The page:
New UNESCO House in the historical heart of Liptov
A remarkable place with a unique atmosphere. I have always loved Vlkolínec, a little village hidden in the picturesque mountains of Liptov. It reminds us of the past long gone but it is still bustling with life. However, the modern life does not push forward, it stays in the background, humble and respectful of tradition. I couldn’t help my urge to return after some time.
I am walking again between beautiful log houses. The cars are parked in front of the entrance gate and I absorb the atmosphere of strange peace and beauty. However, it’s not the silence of an open‑air museum with lifeless buildings and exhibits. Vlkolínec is unique in that real people live there. Its two dozens of permanent residents are multiplied by cottagers coming over the weekends. And it’s not just elderly people, the first young families have settled here. They live in houses resembling the most beautiful postcards with folklore themes. They are probably used to it, but as a city person who lives in noise and stress, I am fascinated by this beauty.
Déjà vu after 75 years
Again, I’m admiring the narrow centre of the village with a stream flowing in wooden troughs. The small square is dominated by a log belfry from 1770, the oldest preserved monument. It still works although it is now powered by electricity. In addition to familiar sights, I have been drawn by curiosity and expectation of a new house, built on the occasion of the 25th anniversary of Vlkolínec’s addition to the list of the world cultural heritage. „So this our new
UNESCO House,“ says my guide, Gabriela Demčáková from the Ružomberok Municipal Office. I almost overlooked it. Not that it was not interesting or nice. It looked as it had always been there. I soon learnt that I was right, but the house had a pause for three quarters of a century. It is
an accurate copy of the log house that had stood here until it was burned down during World War II. It’s not easy to notice at first sight that the log house is new. „That’s exactly what we wanted. The log house was built in harmony with the existing buildings. It was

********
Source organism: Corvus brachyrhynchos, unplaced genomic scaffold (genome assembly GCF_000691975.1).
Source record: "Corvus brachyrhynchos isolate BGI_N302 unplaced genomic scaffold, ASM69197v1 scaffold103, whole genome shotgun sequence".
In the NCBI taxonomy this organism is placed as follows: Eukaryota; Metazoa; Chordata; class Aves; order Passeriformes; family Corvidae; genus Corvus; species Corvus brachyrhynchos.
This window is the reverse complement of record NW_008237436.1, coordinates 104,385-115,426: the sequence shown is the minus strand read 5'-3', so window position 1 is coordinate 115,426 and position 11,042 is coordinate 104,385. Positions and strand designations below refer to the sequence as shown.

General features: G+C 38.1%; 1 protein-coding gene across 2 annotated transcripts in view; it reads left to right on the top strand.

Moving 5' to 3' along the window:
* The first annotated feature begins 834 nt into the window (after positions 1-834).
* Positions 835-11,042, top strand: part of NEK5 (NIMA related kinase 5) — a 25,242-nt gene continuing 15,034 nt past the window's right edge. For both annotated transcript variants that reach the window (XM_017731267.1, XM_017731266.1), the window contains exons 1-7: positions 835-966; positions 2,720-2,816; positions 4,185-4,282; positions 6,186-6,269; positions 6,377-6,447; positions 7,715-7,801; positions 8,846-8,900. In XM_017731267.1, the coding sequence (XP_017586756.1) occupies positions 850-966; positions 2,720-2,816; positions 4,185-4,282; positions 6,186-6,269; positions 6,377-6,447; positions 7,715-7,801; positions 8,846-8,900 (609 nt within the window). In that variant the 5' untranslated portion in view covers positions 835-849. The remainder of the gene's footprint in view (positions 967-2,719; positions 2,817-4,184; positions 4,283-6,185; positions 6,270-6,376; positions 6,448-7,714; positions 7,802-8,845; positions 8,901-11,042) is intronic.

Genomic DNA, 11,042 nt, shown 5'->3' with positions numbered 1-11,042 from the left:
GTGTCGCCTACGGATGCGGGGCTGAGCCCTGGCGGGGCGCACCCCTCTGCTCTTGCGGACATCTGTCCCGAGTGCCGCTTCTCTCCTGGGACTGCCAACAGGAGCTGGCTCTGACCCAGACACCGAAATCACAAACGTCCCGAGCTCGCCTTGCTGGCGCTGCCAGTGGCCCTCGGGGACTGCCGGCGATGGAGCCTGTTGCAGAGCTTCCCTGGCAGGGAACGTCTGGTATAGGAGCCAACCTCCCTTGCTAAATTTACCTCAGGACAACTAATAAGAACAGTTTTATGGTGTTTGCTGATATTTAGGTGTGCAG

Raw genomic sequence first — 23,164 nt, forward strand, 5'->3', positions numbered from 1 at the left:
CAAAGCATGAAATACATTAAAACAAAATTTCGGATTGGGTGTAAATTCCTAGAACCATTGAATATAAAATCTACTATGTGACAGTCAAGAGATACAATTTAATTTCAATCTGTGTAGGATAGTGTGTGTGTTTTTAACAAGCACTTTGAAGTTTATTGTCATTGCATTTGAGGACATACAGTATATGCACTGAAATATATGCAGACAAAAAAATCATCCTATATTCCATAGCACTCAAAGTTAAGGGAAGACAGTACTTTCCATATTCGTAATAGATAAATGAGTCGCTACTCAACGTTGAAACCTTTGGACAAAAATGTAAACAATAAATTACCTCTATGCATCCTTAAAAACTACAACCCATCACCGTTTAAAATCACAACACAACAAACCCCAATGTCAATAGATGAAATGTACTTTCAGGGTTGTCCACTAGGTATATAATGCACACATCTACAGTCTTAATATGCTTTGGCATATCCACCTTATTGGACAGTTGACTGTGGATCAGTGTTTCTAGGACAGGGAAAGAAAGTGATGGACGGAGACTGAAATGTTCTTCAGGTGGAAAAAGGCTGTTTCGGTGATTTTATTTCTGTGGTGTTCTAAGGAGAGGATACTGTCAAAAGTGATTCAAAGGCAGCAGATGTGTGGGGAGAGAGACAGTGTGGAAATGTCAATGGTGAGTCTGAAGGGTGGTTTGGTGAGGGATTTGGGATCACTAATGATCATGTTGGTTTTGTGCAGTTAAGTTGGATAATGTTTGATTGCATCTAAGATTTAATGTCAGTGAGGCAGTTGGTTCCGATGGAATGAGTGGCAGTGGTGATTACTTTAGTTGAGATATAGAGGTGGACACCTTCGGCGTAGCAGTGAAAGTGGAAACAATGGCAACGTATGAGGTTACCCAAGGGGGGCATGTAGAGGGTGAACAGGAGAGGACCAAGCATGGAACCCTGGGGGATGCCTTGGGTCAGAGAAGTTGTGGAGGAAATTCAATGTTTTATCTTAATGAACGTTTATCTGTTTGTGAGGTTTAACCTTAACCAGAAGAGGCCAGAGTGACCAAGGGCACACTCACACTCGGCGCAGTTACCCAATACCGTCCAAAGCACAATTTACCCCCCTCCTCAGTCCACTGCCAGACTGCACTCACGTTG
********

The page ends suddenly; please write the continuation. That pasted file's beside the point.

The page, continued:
difficult but it was worth it,“ says Gabriela Demčáková.
Attention to detail
Attention to detail The effort to recreate the original design of the house and to meet preservationist requirements produced a sophisticated result. For example, there are double windows and front doors, of course wooden: the outside wings open outwards and the inside wings open inwards. It is high‑quality work by master joiners from the region who have a feel for the place and its tradition. The dark roof with wooden shingles contrasts with the white façade. The inside and outside of the log house is painted with lime, which is Vlkolínec’s tradition, and the painting will be repeated every year. When I entered the house, it was clear that the internal layout also reflects the tradition. The porch of the UNESCO House is used as a reception and information desk, the point of first contact with a visitor. On the right, there is a storeroom turned to a memorial room, an exhibition of Slovak cultural heritage protected by UNESCO, both tangible and intangible, such as the sound of fujara (shepherd’s flute). „We will add more exhibits and interactive elements, depending on the interest of the visitors and our capacity. We are very enthusiastic,“ says my guide, answering a question I didn’t ask.
A range of activities
On the left side of the porch, there is a large front living room, which serves multiple purposes. It contains showcases with exhibits, information panels and video projections about the history and traditions of the village, and also a fireplace. In cold winters of Liptov, the fire from wooden logs flickers and heats up the room, creating an authentic atmosphere of this unique place. The front room is also used for presentations and workshops for smaller groups. The porch, storeroom and cellar no longer have earthen floors and visitors now walk
on modern tiles. The cellar is used only for exhibits exposed along the walls on panels and in showcases. If the weather is bad, it is used for craft demonstrations. „One of the first thematic exhibitions will be dedicated to the 75th anniversary of the Slovak National Uprising, which had in impact on Vlkolínec and some people still remember
it,“ says Gabriela Demčáková
The magic of Vlkolínec lies in that it is alive. The life is real, not pretended. The woman raking hay behind the house is not an actor showing traditional technology to tourists. You may laugh, but this is what some people think. Not everyone reads the leaflet that comes with a ticket. This results in funny situations, which may not be so funny for the locals. That’s why fences were built around the inhabited log houses, although there used to be none in the village. That’s a part of life in a world‑famous village where people inhabit cultural monuments. I hope it will live on and keep its fascinating atmosphere. I will be happy to come back again. I heard that something else will be brought back to life…
ARTICLE IS PUBLISHED IN TATRY MAGAZÍN WINTER 2018/2019.